I can’t tell you how scary it was. I did it because some of my family were coming to visit me at Christmas, and I thought that even if I don’t wear hijab or pray in front of them they will likely see the books in my house and the prayer rugs kept under my bed. (My apartment is not that big.) As well as the fact I don’t drink alcohol anymore, which would be quite noticeable by them on New Year’s Eve.

But mostly I just wanted them to know. I have felt so detached from them for so long. I am very close to them and I hated them not knowing about such a big thing in my life. And at the same time I really feared that by telling them I could lose them.

It really impacted the rest of my life and relationships too. I mean, if I could not tell my sisters – my best friends – who could I tell?

So — what happened? I decided to call my sisters first prior to my brother and his family arriving here to visit.

My first sister was shocked and upset, but was careful to stay calm and assure me that she loved me and would accept my choice. She became more upset as time went on, but mostly because she was afraid for me based on everything she sees in the news. She was open that it was her hang up and prejudice, but it did not stop her from being upset. But the key here is that she accepted it.

My second sister was a bit surprised, but seemed fine with it. She was quite funny in fact. She has a work friend who is Muslim so knows that Ramadan is right in the middle of summer for the next few years, and she told me I better not cheat during Ramadan. She was even fine with the fact she might one day see me wearing hijab.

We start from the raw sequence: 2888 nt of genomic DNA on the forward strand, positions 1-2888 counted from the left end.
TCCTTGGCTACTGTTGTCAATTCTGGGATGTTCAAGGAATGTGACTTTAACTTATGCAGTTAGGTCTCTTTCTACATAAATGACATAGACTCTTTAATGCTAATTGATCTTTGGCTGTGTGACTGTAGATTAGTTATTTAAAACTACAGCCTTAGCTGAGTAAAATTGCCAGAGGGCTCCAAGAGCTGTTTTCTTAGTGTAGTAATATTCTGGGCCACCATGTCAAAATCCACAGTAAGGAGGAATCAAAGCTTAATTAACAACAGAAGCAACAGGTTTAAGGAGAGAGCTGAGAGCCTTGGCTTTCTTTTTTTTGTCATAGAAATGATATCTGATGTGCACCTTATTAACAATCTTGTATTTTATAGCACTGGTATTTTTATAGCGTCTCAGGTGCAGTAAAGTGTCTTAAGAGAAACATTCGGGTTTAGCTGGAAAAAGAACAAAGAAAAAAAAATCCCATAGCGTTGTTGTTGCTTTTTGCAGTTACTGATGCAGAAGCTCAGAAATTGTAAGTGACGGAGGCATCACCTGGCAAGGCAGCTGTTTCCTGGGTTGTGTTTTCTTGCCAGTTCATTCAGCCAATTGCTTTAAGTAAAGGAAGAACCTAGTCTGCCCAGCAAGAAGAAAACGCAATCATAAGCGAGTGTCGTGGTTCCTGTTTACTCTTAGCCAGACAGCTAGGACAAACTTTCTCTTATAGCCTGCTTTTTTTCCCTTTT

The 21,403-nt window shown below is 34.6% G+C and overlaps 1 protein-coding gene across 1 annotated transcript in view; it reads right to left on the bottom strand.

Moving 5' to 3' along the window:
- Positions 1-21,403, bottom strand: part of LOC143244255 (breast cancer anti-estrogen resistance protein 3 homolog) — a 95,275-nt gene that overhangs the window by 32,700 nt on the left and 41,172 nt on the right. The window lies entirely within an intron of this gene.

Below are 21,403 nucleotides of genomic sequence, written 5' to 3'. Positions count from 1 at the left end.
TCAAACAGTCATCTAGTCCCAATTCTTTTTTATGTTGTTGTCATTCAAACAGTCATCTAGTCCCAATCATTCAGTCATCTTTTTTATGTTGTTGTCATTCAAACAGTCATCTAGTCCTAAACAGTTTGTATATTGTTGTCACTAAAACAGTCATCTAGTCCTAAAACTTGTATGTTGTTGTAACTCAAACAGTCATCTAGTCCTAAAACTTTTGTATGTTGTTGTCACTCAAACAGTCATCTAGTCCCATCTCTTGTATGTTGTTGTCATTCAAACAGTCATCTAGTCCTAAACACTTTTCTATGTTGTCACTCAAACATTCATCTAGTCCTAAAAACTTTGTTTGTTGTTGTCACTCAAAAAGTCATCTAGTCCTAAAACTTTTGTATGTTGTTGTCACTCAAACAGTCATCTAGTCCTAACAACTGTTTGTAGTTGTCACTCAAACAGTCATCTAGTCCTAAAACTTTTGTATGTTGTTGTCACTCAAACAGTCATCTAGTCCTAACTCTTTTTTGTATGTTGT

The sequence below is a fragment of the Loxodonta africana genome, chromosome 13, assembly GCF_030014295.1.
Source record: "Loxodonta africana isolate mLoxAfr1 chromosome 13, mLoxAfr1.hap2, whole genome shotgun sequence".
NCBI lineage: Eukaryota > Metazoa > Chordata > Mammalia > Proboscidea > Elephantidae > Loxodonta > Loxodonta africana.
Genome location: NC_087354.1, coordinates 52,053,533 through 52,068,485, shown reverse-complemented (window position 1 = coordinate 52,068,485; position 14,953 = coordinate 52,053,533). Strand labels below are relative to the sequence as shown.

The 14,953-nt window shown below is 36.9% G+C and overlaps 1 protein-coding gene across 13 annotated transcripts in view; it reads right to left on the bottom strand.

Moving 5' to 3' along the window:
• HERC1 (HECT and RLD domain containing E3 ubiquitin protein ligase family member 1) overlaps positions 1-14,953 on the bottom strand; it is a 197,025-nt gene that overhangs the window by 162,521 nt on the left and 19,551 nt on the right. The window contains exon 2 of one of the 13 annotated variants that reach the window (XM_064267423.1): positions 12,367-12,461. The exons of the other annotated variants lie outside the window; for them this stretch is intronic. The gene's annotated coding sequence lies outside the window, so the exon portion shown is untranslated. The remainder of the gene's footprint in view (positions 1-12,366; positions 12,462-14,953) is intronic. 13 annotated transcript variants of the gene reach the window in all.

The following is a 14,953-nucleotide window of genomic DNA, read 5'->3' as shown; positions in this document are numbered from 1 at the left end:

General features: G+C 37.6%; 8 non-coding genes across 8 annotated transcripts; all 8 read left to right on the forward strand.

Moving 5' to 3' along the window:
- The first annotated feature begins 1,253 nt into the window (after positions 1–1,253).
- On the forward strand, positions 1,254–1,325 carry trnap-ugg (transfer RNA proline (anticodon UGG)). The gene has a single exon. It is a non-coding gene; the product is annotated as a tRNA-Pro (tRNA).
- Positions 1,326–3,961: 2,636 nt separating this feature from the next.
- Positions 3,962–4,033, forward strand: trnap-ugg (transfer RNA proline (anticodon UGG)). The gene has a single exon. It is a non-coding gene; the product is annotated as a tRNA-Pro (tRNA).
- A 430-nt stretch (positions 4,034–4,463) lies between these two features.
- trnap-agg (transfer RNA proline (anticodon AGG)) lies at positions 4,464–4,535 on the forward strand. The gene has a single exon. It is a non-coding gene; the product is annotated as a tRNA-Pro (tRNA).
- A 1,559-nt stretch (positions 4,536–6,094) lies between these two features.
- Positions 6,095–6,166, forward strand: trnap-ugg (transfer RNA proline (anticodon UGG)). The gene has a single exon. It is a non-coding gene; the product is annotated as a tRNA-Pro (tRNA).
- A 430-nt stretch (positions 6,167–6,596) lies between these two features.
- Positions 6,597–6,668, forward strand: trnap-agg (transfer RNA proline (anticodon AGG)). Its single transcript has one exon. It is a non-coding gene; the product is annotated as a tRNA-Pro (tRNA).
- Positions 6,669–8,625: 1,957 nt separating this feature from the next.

Finally, I told my brother when he was here. I waited until after Christmas in case things went badly. However, while he said he did not understand it, he also said that he did not care as it was my decision. I think it upset him more than he said as he was a bit distant for the rest of the day and he did not want to talk about. But things seemed to go back to normal after a day or two.

A few days later I told my sister-in-law. She was actually happy for me. She said she was glad I found something. There are many things she does not understand about Islam or my choice, but was ultimately very accepting.

Interestingly, all of them were adamant that I should not tell my parents, noting that they think my parents would never accept it or ever get over it.

Even though I had the same thought, it was a very tough message to hear. I certainly won’t tell them anytime in the near future. But can I really not ever tell them? On the one hand if it will upset them so, I should be careful not to hurt them as they are my parents. On the other hand, shouldn’t they know who I am? What if there was a circumstance such that it would be inevitable that they know. Wouldn’t they be more upset that I waited to tell them?

Ultimately, now that my siblings know, I am sure my parents will find out. And knowing I won’t lose my brother and sisters – and that they will support me even – I am okay with whatever happens.

It is really life-changing that they know. I know not all of my old friends will be as understanding as my family. And I know that my family will not understand everything. But having faced this fear it gives me more courage to continue this journey.

And I feel even closer to those in my life who already know and who have been supportive all this time. I feel incredibly blessed. Alhamdulilah.

What was your experience telling your family and friends?